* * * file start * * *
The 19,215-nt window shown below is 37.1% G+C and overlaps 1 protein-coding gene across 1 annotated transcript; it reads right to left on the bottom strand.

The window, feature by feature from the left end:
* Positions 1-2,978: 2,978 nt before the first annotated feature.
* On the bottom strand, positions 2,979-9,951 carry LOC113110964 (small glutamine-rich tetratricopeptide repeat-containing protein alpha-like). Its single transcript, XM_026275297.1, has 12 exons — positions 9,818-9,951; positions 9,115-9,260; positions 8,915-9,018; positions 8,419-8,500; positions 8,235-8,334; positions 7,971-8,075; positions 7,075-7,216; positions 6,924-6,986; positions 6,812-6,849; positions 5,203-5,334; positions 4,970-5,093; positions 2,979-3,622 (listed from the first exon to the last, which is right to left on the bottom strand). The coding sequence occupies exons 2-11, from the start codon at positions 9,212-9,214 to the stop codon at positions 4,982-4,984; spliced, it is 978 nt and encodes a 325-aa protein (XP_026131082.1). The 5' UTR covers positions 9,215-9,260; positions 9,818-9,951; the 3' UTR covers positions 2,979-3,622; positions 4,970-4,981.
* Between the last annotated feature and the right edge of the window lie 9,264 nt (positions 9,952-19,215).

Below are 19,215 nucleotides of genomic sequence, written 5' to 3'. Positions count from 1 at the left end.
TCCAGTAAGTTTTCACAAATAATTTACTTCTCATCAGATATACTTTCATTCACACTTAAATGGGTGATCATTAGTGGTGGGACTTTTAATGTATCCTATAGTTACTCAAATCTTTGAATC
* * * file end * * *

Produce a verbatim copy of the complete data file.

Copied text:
The 19,215-nt window shown below is 37.1% G+C and overlaps 1 protein-coding gene across 1 annotated transcript; it reads right to left on the bottom strand.

The window, feature by feature from the left end:
* Positions 1-2,978: 2,978 nt before the first annotated feature.
* On the bottom strand, positions 2,979-9,951 carry LOC113110964 (small glutamine-rich tetratricopeptide repeat-containing protein alpha-like). Its single transcript, XM_026275297.1, has 12 exons — positions 9,818-9,951; positions 9,115-9,260; positions 8,915-9,018; positions 8,419-8,500; positions 8,235-8,334; positions 7,971-8,075; positions 7,075-7,216; positions 6,924-6,986; positions 6,812-6,849; positions 5,203-5,334; positions 4,970-5,093; positions 2,979-3,622 (listed from the first exon to the last, which is right to left on the bottom strand). The coding sequence occupies exons 2-11, from the start codon at positions 9,212-9,214 to the stop codon at positions 4,982-4,984; spliced, it is 978 nt and encodes a 325-aa protein (XP_026131082.1). The 5' UTR covers positions 9,215-9,260; positions 9,818-9,951; the 3' UTR covers positions 2,979-3,622; positions 4,970-4,981.
* Between the last annotated feature and the right edge of the window lie 9,264 nt (positions 9,952-19,215).

Below are 19,215 nucleotides of genomic sequence, written 5' to 3'. Positions count from 1 at the left end.
TCCAGTAAGTTTTCACAAATAATTTACTTCTCATCAGATATACTTTCATTCACACTTAAATGGGTGATCATTAGTGGTGGGACTTTTAATGTATCCTATAGTTACTCAAATCTTTGAATC